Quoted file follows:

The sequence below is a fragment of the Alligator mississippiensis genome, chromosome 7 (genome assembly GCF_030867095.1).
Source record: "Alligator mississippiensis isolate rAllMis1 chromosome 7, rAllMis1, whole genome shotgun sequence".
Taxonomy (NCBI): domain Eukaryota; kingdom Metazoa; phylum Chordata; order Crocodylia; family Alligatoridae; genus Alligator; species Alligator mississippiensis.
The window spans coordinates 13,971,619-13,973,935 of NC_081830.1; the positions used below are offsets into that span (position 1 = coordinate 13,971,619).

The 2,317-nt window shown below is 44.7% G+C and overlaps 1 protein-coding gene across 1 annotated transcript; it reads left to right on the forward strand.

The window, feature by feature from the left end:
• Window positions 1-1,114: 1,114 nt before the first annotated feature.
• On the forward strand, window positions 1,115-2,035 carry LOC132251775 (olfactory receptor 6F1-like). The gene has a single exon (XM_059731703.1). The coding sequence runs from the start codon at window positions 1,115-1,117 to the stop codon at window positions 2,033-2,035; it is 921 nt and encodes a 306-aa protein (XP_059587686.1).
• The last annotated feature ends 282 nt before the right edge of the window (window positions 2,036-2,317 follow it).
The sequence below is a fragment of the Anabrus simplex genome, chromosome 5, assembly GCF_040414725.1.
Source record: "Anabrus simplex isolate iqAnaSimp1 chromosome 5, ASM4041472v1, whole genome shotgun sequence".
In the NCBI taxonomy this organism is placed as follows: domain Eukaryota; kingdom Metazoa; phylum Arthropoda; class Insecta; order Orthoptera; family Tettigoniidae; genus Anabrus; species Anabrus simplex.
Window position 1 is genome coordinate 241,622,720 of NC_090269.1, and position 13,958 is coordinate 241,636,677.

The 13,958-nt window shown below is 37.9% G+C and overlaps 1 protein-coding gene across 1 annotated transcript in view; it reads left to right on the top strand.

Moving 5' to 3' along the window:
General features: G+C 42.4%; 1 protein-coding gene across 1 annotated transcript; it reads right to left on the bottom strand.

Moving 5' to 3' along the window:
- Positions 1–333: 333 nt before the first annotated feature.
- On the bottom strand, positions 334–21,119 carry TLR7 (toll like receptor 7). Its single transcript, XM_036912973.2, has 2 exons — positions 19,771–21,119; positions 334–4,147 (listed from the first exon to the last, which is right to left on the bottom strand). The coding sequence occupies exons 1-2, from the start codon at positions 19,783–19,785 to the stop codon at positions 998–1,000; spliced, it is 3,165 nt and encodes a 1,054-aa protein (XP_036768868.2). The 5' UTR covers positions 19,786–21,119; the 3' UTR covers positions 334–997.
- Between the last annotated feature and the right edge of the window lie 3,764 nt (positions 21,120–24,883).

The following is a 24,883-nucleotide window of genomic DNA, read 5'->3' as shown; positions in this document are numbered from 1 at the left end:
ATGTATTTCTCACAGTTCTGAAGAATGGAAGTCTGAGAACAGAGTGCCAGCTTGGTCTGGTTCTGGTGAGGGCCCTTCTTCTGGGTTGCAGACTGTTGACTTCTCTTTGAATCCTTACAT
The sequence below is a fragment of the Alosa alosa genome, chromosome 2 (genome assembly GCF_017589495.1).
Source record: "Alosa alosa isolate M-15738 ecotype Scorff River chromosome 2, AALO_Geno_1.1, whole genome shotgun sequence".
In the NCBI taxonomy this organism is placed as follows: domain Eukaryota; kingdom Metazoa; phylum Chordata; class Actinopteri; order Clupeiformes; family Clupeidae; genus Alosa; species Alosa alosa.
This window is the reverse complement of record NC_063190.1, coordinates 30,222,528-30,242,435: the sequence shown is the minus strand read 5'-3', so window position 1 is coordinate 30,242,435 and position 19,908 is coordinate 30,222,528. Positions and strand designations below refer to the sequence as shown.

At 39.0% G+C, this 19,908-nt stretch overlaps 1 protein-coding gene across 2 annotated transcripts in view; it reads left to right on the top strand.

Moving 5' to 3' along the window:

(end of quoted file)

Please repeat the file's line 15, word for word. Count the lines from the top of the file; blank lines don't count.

Moving 5' to 3' along the window: